+ In one sense cyberspace may be limitless. There are few forseeable
 +limits on the ability of individuals,​ groups or companies to create
 +their own cyberplaces,​ in some forms. It is as if land were (almost)
 +free, and without planning controls. But where you are will matter more
 +and more - because people will find cyberplaces through search engines,
 +gateways, portals and other devices controlled mainly by private
 +interests. Position will be allocated primarily to serve those
 +interests. Individuals and groups will continue to create good
 +cyberplaces,​ signposting and gateways - but without some action in the
 +overall public interest they may exist only on the margin.\
 +\
 +4 Access is not enough.\
 + ​Providing poorer people with access to the Internet, and training in
 +the use of computers, is essential for social justice and overall
 +economic wellbeing - but it will not in itself combat social exclusion
 +and improve people’s lives. For that to happen the cyberplaces people
 +can find and use - whether they are poor or not - must be designed to
 +meet more than their needs as consumers. They should be designed with
 +the participation of users. In addition, training and support must go
 +beyond technical issues to include information literacy and the skills
 +needed to participate in online communities.\
 +\
 +5 Digital television and Internet
 +developments will transform cyberspace within a few years.\
 + The speed of the Internet will increase tenfold for many ordinary users
 +within a year. Within a few years more all television sets will be
 +digital, providing additional access. Cyberplaces will increasingly be
 +multi-media - a mix of text, audio and video. All media will converge.
 +The control of that media will lie in fewer and fewer hands.\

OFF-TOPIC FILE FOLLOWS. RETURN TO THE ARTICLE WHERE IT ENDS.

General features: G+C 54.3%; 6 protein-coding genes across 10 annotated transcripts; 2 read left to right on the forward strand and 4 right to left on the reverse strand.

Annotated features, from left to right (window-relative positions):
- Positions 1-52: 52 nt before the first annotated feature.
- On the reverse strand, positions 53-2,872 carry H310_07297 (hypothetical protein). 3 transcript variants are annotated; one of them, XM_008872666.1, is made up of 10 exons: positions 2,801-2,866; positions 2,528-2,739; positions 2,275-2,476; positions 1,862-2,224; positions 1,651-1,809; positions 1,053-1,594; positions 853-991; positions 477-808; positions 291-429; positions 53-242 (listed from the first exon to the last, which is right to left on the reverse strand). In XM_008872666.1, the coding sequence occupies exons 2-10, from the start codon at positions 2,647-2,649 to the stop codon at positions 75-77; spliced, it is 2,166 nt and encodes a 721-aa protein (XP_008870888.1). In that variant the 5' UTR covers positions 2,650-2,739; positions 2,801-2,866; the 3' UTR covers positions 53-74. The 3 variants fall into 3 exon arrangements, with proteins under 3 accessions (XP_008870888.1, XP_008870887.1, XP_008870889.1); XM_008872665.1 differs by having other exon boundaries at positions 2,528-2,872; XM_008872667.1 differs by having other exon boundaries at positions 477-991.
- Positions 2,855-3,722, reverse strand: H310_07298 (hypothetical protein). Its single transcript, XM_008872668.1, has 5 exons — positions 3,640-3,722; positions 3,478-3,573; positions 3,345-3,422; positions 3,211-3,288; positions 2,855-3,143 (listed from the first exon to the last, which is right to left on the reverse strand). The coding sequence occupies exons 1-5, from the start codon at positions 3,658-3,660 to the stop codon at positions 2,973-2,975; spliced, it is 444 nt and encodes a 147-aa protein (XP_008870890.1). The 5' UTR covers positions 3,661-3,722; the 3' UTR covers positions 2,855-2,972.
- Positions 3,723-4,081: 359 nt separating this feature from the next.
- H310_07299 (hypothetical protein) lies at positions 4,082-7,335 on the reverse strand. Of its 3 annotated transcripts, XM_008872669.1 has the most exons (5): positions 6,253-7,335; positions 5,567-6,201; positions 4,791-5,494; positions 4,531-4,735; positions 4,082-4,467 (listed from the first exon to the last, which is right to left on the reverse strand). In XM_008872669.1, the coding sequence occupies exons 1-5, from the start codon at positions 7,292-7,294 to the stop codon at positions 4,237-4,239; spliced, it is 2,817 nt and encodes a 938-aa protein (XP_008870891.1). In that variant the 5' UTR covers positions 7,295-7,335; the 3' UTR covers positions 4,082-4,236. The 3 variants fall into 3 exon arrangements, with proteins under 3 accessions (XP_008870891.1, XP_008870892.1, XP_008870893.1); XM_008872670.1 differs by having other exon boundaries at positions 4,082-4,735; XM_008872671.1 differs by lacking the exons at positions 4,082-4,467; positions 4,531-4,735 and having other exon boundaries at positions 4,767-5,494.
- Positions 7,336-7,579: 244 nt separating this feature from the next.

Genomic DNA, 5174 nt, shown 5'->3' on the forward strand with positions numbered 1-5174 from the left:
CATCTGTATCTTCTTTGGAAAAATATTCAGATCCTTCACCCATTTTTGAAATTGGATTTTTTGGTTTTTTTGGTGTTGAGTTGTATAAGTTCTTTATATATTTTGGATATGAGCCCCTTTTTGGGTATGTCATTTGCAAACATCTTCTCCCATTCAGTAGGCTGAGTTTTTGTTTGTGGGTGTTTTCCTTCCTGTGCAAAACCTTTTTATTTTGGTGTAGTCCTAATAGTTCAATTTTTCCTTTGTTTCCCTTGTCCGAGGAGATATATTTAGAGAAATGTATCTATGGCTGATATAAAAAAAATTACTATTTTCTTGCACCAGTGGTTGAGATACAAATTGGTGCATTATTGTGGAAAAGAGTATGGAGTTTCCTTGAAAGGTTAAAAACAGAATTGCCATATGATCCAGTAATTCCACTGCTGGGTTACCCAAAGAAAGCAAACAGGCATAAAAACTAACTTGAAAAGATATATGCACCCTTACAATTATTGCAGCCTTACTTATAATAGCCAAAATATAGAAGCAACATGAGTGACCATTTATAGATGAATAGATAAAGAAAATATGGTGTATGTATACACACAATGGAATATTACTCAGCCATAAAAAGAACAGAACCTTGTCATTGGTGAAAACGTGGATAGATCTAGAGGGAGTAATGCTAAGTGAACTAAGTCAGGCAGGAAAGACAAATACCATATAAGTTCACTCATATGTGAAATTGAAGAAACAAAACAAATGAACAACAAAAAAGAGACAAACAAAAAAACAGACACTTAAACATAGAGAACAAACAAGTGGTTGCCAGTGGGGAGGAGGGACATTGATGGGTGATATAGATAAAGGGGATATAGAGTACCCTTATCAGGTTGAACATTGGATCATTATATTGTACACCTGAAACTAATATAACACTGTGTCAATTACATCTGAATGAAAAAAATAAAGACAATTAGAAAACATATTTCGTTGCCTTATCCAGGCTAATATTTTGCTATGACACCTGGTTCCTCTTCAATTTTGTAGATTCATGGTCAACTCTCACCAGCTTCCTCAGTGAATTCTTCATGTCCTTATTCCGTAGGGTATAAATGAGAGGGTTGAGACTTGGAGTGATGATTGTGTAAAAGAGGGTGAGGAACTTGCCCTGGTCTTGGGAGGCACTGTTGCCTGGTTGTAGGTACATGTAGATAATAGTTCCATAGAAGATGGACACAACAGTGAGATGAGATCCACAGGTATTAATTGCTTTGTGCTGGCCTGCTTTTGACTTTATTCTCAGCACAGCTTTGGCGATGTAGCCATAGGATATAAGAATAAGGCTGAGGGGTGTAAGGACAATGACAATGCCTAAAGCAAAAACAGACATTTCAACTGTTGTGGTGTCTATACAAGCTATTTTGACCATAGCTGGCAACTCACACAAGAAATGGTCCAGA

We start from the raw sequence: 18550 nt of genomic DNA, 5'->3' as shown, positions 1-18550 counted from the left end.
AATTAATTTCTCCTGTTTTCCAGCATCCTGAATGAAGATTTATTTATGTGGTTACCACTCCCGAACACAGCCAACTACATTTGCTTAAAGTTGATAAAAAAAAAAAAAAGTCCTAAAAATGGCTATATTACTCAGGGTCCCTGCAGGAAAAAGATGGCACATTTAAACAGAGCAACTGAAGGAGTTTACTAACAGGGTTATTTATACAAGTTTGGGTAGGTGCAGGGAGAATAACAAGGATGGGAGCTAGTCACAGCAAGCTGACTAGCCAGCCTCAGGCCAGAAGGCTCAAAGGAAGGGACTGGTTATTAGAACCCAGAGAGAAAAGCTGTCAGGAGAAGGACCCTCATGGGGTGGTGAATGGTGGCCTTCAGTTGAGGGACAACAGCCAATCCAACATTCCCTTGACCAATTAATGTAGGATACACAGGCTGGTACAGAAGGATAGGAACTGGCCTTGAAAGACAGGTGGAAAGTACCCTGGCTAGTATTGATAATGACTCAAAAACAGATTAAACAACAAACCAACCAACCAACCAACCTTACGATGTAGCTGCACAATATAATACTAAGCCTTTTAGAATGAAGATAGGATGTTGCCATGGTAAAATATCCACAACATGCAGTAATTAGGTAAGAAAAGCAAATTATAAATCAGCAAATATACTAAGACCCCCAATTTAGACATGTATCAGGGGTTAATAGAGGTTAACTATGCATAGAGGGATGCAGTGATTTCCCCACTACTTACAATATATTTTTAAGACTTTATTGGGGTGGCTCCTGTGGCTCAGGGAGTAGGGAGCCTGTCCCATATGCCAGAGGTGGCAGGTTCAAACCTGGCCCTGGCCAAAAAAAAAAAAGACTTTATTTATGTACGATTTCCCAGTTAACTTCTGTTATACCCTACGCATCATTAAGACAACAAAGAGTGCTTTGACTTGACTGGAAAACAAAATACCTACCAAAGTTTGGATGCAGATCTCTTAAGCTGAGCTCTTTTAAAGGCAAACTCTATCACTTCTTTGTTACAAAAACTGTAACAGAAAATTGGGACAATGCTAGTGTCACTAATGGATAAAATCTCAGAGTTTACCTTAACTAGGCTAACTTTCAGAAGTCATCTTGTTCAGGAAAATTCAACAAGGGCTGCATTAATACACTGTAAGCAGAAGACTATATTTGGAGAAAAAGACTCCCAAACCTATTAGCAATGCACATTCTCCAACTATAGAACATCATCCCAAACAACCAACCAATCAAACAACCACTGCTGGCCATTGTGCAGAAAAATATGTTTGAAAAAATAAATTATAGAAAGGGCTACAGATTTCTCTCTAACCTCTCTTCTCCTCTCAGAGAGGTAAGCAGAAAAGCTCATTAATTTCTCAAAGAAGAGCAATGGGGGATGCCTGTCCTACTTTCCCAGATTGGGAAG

+\
 +6 Information is not power\
 + The Internet and other media will increasingly provide access to vast
 +amounts of information. But that information is useless if it is not
 +structured - or structured only in ways which suit certain interests.
 +The ability to create content on the Web is merely vanity publishing if
 +no-one can find it.\
 +\
 +7 Size matters.\
 + One of the great attractions of the Internet for early enthusiasts and
 +activists was that individuals and small groups could - apparently -
 +create cyberplaces to rival those of large public and private interests.
 +This may still hold good - but only the large will channel and attract
 +large audiences. Only the large will have a loud voice in cyberspace.\
 +\
 +8. Understanding technology should be
 +an essential component of global citizenship. (from the techno-realism
 +principles)\
 + In a world driven by the flow of information,​ the interfaces - and the
 +underlying code - that make information visible are becoming enormously
 +powerful social forces. Understanding their strengths and limitations,​
 +and even participating in the creation of better tools, should be an
 +important part of being an involved citizen. These tools affect our
 +lives as much as laws do, and we should subject them to a similar
 +democratic scrutiny.\
 +\
 +9 Public cyberspace should be central,
 +not fringe, and of high quality.\
 + In the UK at least, we accept that parks need to be in the centres of
 +towns and cities, and that public transport should be available to all
 +at reasonable cost. Increasingly we expect that our public and community
 +facilities which serve us as citizens should match that of the shops we
 +use as consumers. Public cyberplaces should be at the centre of our
 +online lives, and they should be good.\
 +\
 +10 Cybercitizens should be involved in
 +the development of cyberspace.\
 + ​Without the innovation and investment of the private sector we will not
 +have a world class digital ecomomy - and without that we will not have
 +the wealth and public resources needed for a socially inclusive
 +Information Society. But we cannot just leave it to corporations and
 +Government to get it right. In the ‘real’ world the case for community
 +involvement in major developments - and neighbourhood change - is
 +entirely accepted. We expect our MPs and councillors to represent our
 +interests, developers to submit planning applications,​ and a range of
 +meetings and other methods to give us a say in things which affect our
 +lives. We have a National Trust for special places, and a Civic Trust to
 +champion good design. We should not stiffle the innovation that has
 +characterised the Internet by simply seeking to transfer 19th century
 +institutions to cyberspace in the 21st century. We should, however,
 +urgently debate the nature and requirements of public cyberspace.\
 +\
 + I’m not sure if the manifesto had much impact at the time … and the
 +burst of the [dot com
 +bubble](http://​en.wikipedia.org/​wiki/​Dot-com_bubble) soon gave everyone
 +a sharp reality check.\
 +\
 + Do you have memories of the early days of digital inclusion?\
 +\
 +